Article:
Throughout the ages, God has progressively revealed Himself to humanity. Now He seeks to display His splendor through us.
Early one Sunday morning I found myself pacing back and forth in front of the altar in my church's sanctuary, crying out to God. With a heavy heart I wept, asking God to send His glory to my church. "Please send Your glory to us," I pleaded.
That was when the Holy Spirit spoke these words to me: "Fuchsia, what are you looking for?"
I responded emphatically, "The glory."
He continued, "When the glory comes, what will it look like?"
"I don't know," I answered sheepishly.
Then He asked, "What color will it be?"
"I don't know."
"What shape will it be?"
"I don't know," I responded again, almost embarrassed.
Then He said, "If you don't know what the glory looks like, how will you know when it gets here?"
I didn't know how to respond to that question, but His communication was clear. We have heard for years that the glory is coming. We sing songs about God's sending us His glory. We quote Bible verses such as "Christ in you, the hope of glory" (Col. 1:27) and Jesus' prayer, "Father, I desire that they also whom You gave Me may be with Me where I am, that they may behold My glory" (John 17:24). But unless we study the Scriptures to understand how the Bible defines the glory of God, we may never experience the reality of it in our lives and churches.
What Is the Glory?
"Glory" refers to a quality of God's character that emphasizes His greatness and authority and involves beauty, power and honor. It is used in three senses in the Bible. First, it may refer to God's moral beauty and perfection of character, which is beyond man's understanding (see Rom. 3:23). Glory may also refer to God's beauty as a visible presence (see Ex. 13:21). And glory sometimes refers to the praise and honor that God's creatures give to Him (see Ps. 115:1).
God wants to reveal His glory—in all its aspects—in and through the church today. For that reason it is vital that every Christian grasp the significance of what the glory of God is. Being filled with the glory of God is the priority of the Holy Spirit's work in the church corporately and in our lives individually. Only as we focus our lives to become one with the priority of God will we position ourselves to be changed into His image "from glory to glory" (2 Cor. 3:18).
As we become glory-bearers, the glory of God reflected in our lives will ultimately bring the lost to Him. We will be a part of the great end-time revival and ingathering of souls that God will bring to those who are seeking His glory.
The Old Testament is filled with pictures, or types, that are meant to reveal to us the nature and character of the glory of God. For example, oil, clouds, fire and rain are all Old Testament symbols for the Holy Spirit that reveal one or more aspects of His Person—of God Himself.
The patriarchs saw His glory on a number of occasions. God revealed His glory to Abraham when He made a covenant with him and promised to make him a great nation. He revealed His glory to Moses in the burning bush and again when Moses cried out, "Show me your glory" (Ex. 33:18).
But it is in the New Testament that we find the ultimate act of God to reveal His glory to mankind: "And the Word became flesh, and dwelt among us, and we beheld His glory, glory as of the only begotten from the Father, full of grace and truth" (John 1:14, NASB). God Himself became man in order to perfectly reveal His glory to us and redeem mankind to Himself.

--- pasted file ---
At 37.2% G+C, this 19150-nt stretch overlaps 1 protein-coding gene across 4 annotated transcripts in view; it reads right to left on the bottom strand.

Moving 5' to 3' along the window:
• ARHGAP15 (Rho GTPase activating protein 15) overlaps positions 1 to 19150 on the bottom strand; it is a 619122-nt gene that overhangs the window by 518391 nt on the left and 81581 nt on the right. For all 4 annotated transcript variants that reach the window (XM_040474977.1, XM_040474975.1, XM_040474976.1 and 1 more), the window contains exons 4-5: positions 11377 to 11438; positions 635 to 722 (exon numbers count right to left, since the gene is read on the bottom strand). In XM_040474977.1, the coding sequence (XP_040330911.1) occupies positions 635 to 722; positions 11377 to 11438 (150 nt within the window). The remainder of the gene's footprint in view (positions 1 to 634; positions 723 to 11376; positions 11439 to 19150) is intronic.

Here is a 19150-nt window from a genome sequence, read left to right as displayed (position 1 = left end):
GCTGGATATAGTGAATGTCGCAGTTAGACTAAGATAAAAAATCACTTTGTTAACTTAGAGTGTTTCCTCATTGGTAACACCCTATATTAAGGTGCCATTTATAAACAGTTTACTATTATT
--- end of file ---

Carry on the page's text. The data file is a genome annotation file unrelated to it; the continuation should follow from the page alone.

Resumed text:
If you and I are to experience the glory of God revealed through our lives, we must relate properly to this incarnate glory of God manifested in Jesus Christ. Though He was God, Jesus walked as a man filled with the Spirit of God, having emptied Himself of His divine powers in order to fulfill the Father's will of redemption. Because He walked this earth in utter dependence on the Holy Spirit (see John 5:30), He can now ask us to do the same in order to manifest the glory of God through our lives.
We can't look at Jesus' victorious life and object, "Yes, but He was God." As a complete man, Jesus taught us by example that the source of victory—the source of His glory in us—is being filled with, empowered by, and obedient to the Holy Spirit.
The Holy Spirit at Work
For this reason, it is important for us to understand the integral relationship of the Holy Spirit to the person and ministry of the incarnate Christ. We can trace the Holy Spirit at work through seven steps in Jesus' life:
1. His birth. Of course, Christ did not have His beginning in the manger in Bethlehem. He existed before eternity, back in the eons of the ages before time began. It was the Holy Spirit who facilitated His coming.
When the angel of the Lord appeared to Mary, he declared, "The Holy Spirit will come upon you, and the power of the Highest will overshadow you; therefore, also, that Holy One who is to be born will be called the Son of God" (Luke 1:35, NKJV). Without the Holy Spirit, the incarnation of Jesus through conception would not have been possible. Likewise, in our regeneration, our new birth is impossible without the Holy Spirit's creating the life of God in us.
Jesus grew and developed just as any child does (minus the detriments of a sinful nature). As a boy he was already filled with such wisdom that He astonished the temple rabbis of Jerusalem (see Luke 2:42-47). Jesus' understanding of the Scriptures was not just a result of childhood studies common to Jewish boys; it was the result of the work of the Holy Spirit in Him.
In His humanity, Jesus developed and increased in His abilities by the power of the Holy Spirit. In that same way, the glory of God—His divine nature—is developed in us as we yield to the work of the Holy Spirit to teach us the wisdom of God.
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